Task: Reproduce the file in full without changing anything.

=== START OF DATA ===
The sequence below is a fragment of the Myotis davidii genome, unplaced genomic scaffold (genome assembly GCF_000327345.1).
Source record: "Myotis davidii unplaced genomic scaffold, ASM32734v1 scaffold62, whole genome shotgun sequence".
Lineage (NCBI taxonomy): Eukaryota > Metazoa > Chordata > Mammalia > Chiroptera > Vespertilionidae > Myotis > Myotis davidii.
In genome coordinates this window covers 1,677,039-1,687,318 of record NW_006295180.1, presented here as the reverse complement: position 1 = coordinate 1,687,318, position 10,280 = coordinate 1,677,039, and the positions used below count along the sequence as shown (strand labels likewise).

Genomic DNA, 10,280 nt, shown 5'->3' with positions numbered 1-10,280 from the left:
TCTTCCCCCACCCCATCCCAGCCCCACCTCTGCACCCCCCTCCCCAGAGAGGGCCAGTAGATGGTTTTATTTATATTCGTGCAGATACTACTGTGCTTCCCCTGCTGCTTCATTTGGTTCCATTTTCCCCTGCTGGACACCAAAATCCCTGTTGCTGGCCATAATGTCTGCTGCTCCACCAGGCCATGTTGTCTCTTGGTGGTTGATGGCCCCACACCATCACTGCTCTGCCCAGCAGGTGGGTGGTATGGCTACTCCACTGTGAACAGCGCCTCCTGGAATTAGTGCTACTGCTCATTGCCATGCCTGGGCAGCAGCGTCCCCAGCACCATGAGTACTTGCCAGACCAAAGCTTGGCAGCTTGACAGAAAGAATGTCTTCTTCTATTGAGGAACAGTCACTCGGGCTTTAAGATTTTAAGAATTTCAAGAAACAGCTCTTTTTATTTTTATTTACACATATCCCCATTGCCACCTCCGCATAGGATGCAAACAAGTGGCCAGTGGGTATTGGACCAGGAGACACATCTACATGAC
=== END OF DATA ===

The sequence below is a fragment of the Myotis davidii genome, unplaced genomic scaffold (genome assembly GCF_000327345.1).
Source record: "Myotis davidii unplaced genomic scaffold, ASM32734v1 scaffold62, whole genome shotgun sequence".
Lineage (NCBI taxonomy): Eukaryota > Metazoa > Chordata > Mammalia > Chiroptera > Vespertilionidae > Myotis > Myotis davidii.
In genome coordinates this window covers 1,677,039-1,687,318 of record NW_006295180.1, presented here as the reverse complement: position 1 = coordinate 1,687,318, position 10,280 = coordinate 1,677,039, and the positions used below count along the sequence as shown (strand labels likewise).

Genomic DNA, 10,280 nt, shown 5'->3' with positions numbered 1-10,280 from the left:
TCTTCCCCCACCCCATCCCAGCCCCACCTCTGCACCCCCCTCCCCAGAGAGGGCCAGTAGATGGTTTTATTTATATTCGTGCAGATACTACTGTGCTTCCCCTGCTGCTTCATTTGGTTCCATTTTCCCCTGCTGGACACCAAAATCCCTGTTGCTGGCCATAATGTCTGCTGCTCCACCAGGCCATGTTGTCTCTTGGTGGTTGATGGCCCCACACCATCACTGCTCTGCCCAGCAGGTGGGTGGTATGGCTACTCCACTGTGAACAGCGCCTCCTGGAATTAGTGCTACTGCTCATTGCCATGCCTGGGCAGCAGCGTCCCCAGCACCATGAGTACTTGCCAGACCAAAGCTTGGCAGCTTGACAGAAAGAATGTCTTCTTCTATTGAGGAACAGTCACTCGGGCTTTAAGATTTTAAGAATTTCAAGAAACAGCTCTTTTTATTTTTATTTACACATATCCCCATTGCCACCTCCGCATAGGATGCAAACAAGTGGCCAGTGGGTATTGGACCAGGAGACACATCTACATGAC